The Family Born
Alojzij (Louis) Rijavec  Trnovo, Austria, 1888
Louis’ Wife:  Rozalija Plesnicar Voglarji near Trnovo, Austria, 1892 
Wife’s Brother:  Leopold (Poldo) Plesnicar Trnovo, Austria, 1895
Wife’s Niece:  Rozika Plesnicar Slokar Trnovo, Italy, 1926
Louis’ Cousin:  Joseph Rijavec Trnovo, Austria
Louis’ sister:  Felicita Rijavec Trnovo, Austria
Felicita’s son:  Stanislav (Stanko) Rijavec Trnovo, Italy
Stanko’s Daughter: Clara Riavezzi Tibaldi Trnovo, Italy
Stanko’s niece:  Lina Riavezzi Cumarini Noussan Trnovo, Italy
Joseph’s son:  Andrej Rijavec Belgrade, Old Yugoslavia, 1931
Louis’ niece: Justina Rijavec Kavsek Trnovo, Italy, 1928 
Louis’ son: Karl Ryavec Cleveland, Ohio, USA 1936
Louis’ grand niece: Nives Slokar Lipovec Trnovo, Yugoslavia, 1951
Nives’ husband:  Ivan Lipovec Novi Lasi, Yugoslavia, 1951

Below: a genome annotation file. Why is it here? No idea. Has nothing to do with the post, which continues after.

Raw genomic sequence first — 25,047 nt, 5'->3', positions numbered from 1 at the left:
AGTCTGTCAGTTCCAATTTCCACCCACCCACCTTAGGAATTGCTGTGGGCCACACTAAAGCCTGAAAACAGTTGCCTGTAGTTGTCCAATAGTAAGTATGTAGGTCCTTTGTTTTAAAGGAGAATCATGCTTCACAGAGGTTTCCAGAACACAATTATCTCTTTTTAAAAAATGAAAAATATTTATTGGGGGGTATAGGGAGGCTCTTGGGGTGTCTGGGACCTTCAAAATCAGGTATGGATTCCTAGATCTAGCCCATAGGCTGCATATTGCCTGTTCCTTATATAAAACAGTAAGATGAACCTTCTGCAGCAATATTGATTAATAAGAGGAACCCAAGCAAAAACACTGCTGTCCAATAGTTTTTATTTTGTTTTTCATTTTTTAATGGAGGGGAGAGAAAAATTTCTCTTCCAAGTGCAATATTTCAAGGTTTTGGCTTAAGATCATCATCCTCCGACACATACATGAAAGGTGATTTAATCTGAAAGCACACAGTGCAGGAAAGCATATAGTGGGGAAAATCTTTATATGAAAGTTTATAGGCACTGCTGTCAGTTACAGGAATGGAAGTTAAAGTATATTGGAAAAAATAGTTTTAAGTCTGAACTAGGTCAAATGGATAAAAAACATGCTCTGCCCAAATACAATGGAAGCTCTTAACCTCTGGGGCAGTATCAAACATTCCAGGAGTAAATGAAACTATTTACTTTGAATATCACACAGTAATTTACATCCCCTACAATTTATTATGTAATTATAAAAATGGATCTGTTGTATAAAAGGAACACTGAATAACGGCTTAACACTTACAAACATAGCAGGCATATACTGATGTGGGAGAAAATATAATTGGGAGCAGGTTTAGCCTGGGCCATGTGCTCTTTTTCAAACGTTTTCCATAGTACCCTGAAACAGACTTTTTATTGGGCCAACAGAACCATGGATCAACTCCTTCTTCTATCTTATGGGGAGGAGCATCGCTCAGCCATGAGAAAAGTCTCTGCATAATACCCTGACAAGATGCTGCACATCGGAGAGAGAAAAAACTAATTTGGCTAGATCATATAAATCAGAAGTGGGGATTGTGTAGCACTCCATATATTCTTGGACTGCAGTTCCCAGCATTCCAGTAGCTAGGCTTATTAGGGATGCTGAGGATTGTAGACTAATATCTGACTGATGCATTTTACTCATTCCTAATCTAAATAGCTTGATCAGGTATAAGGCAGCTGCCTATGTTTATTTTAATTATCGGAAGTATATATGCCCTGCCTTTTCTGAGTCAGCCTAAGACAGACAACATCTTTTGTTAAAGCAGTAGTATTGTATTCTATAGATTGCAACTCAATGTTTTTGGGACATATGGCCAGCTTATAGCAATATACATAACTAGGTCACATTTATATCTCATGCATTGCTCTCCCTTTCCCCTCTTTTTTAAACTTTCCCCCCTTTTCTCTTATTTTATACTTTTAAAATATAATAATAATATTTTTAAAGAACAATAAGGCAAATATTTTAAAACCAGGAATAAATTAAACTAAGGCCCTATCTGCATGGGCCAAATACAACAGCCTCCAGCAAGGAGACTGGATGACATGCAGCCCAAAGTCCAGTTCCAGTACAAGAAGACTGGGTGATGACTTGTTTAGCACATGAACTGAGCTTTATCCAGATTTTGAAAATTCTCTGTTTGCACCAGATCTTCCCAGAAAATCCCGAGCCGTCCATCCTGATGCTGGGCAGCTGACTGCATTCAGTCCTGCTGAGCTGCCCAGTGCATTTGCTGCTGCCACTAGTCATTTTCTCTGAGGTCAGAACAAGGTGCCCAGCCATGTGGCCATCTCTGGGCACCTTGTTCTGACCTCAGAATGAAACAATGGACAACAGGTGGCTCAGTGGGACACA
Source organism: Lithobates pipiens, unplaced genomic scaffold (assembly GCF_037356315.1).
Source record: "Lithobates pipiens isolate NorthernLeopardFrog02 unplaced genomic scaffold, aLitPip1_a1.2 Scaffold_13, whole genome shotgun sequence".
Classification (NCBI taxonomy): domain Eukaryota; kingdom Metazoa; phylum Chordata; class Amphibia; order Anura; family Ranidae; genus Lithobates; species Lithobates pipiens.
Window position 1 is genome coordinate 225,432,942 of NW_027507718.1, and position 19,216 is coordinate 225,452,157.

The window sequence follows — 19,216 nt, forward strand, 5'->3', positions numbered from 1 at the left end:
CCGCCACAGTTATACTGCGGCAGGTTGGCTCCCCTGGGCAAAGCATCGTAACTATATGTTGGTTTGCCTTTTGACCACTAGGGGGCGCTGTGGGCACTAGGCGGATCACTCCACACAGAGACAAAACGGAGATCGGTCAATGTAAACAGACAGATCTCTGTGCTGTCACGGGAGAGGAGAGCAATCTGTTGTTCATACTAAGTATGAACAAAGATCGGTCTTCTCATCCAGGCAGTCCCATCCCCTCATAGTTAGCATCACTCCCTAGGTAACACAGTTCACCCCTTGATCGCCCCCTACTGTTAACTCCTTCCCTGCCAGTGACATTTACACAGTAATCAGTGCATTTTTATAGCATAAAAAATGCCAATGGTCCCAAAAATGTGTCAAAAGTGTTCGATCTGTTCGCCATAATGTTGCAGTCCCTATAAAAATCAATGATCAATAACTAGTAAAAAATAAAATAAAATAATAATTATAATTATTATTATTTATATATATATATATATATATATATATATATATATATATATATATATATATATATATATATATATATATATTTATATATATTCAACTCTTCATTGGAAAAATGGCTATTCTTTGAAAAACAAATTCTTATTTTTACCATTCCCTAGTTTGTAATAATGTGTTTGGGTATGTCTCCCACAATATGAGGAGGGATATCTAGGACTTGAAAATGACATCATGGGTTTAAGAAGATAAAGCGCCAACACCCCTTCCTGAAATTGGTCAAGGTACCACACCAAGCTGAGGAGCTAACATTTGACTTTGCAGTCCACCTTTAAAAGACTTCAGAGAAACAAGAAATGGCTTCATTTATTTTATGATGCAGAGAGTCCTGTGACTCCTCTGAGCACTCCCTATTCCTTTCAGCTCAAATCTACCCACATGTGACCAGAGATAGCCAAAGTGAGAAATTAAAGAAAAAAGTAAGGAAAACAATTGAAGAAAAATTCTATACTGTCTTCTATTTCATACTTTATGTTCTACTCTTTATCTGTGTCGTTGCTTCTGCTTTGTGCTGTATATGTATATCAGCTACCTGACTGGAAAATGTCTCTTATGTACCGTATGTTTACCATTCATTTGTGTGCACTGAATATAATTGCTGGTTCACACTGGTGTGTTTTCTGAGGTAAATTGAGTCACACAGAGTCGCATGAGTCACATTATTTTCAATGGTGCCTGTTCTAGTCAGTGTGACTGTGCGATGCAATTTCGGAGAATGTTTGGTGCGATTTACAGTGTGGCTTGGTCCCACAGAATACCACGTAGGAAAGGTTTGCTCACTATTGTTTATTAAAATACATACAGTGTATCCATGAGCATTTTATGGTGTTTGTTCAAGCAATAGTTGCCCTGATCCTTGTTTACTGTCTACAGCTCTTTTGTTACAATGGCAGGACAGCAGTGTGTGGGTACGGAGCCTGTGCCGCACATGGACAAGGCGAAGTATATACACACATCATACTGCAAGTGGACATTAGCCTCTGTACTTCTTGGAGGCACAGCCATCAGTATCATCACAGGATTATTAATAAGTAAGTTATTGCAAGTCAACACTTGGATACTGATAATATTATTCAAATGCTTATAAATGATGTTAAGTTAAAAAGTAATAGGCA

Andrej’s daughter:  Veronica Rijavec Ljubljana, Yugoslavia, 1972
Louis’ great grand nephew: Bostjan Lipovec Gorica, Yugoslavia, 1976 
Louis’ great grand niece: Tanja Lipovec Gorica, Yugoslavia, 1980

The Gorizia Border: Barrier, Bridge or Filter?

The obvious predicament at Sloveniaís western border was the forceful removal or redefinition of the borderline itself many times between 1918 and 1991, displacing people from homes, as well as economic and social activity. But the greater harm for the population resulted from the change in the nature of the border. Before 1918, the borders bound Slovenia in a multinational community, the Austro-Hungarian Empire. After 1918, and the end of World War I, western Slovenia fell under the emerging and dominating nationalism of Mussoliniís Italy, where even use of its own language was outlawed. After World War II, in 1947, the area, terribly debilitated by Nazi and fascist excesses at warís end, was put under control of communist Yugoslavia, and joined the rest of its ethno-linguistic community, Slovenia. By then, the border had become Titoís iron curtain, a barrier to economic and social interactions. By 1991, just as Slovenia finally became an independent state, it was at the dawn of a new age of multinationalism. Slovenia joined the so-called Schengen region in 2007, with the virtual erasure of its western border.